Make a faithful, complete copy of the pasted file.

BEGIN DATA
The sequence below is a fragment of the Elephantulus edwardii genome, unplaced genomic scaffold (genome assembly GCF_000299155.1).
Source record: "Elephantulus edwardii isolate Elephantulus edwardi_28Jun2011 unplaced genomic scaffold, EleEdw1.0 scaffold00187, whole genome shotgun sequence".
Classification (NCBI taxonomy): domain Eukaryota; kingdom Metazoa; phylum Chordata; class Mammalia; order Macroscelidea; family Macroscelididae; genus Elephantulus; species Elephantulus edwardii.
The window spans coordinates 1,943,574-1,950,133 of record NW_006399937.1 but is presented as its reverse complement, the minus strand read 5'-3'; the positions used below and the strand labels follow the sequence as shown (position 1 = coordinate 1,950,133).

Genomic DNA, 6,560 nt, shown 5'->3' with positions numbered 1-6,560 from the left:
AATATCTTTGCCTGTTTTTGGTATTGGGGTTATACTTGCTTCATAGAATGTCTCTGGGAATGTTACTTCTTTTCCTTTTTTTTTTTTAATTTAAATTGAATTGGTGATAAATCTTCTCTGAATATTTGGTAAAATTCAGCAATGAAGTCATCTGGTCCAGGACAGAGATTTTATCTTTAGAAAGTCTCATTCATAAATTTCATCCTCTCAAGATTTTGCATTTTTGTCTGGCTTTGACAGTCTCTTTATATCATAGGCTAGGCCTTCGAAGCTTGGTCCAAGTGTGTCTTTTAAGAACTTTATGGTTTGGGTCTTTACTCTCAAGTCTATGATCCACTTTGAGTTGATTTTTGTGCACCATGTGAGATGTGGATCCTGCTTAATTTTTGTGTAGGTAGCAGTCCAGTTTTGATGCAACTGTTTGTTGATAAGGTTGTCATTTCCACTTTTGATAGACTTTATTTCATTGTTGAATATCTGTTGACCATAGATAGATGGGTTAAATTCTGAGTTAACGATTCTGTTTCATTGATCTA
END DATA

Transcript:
The sequence below is a fragment of the Elephantulus edwardii genome, unplaced genomic scaffold (genome assembly GCF_000299155.1).
Source record: "Elephantulus edwardii isolate Elephantulus edwardi_28Jun2011 unplaced genomic scaffold, EleEdw1.0 scaffold00187, whole genome shotgun sequence".
Classification (NCBI taxonomy): domain Eukaryota; kingdom Metazoa; phylum Chordata; class Mammalia; order Macroscelidea; family Macroscelididae; genus Elephantulus; species Elephantulus edwardii.
The window spans coordinates 1,943,574-1,950,133 of record NW_006399937.1 but is presented as its reverse complement, the minus strand read 5'-3'; the positions used below and the strand labels follow the sequence as shown (position 1 = coordinate 1,950,133).

Genomic DNA, 6,560 nt, shown 5'->3' with positions numbered 1-6,560 from the left:
AATATCTTTGCCTGTTTTTGGTATTGGGGTTATACTTGCTTCATAGAATGTCTCTGGGAATGTTACTTCTTTTCCTTTTTTTTTTTTAATTTAAATTGAATTGGTGATAAATCTTCTCTGAATATTTGGTAAAATTCAGCAATGAAGTCATCTGGTCCAGGACAGAGATTTTATCTTTAGAAAGTCTCATTCATAAATTTCATCCTCTCAAGATTTTGCATTTTTGTCTGGCTTTGACAGTCTCTTTATATCATAGGCTAGGCCTTCGAAGCTTGGTCCAAGTGTGTCTTTTAAGAACTTTATGGTTTGGGTCTTTACTCTCAAGTCTATGATCCACTTTGAGTTGATTTTTGTGCACCATGTGAGATGTGGATCCTGCTTAATTTTTGTGTAGGTAGCAGTCCAGTTTTGATGCAACTGTTTGTTGATAAGGTTGTCATTTCCACTTTTGATAGACTTTATTTCATTGTTGAATATCTGTTGACCATAGATAGATGGGTTAAATTCTGAGTTAACGATTCTGTTTCATTGATCTA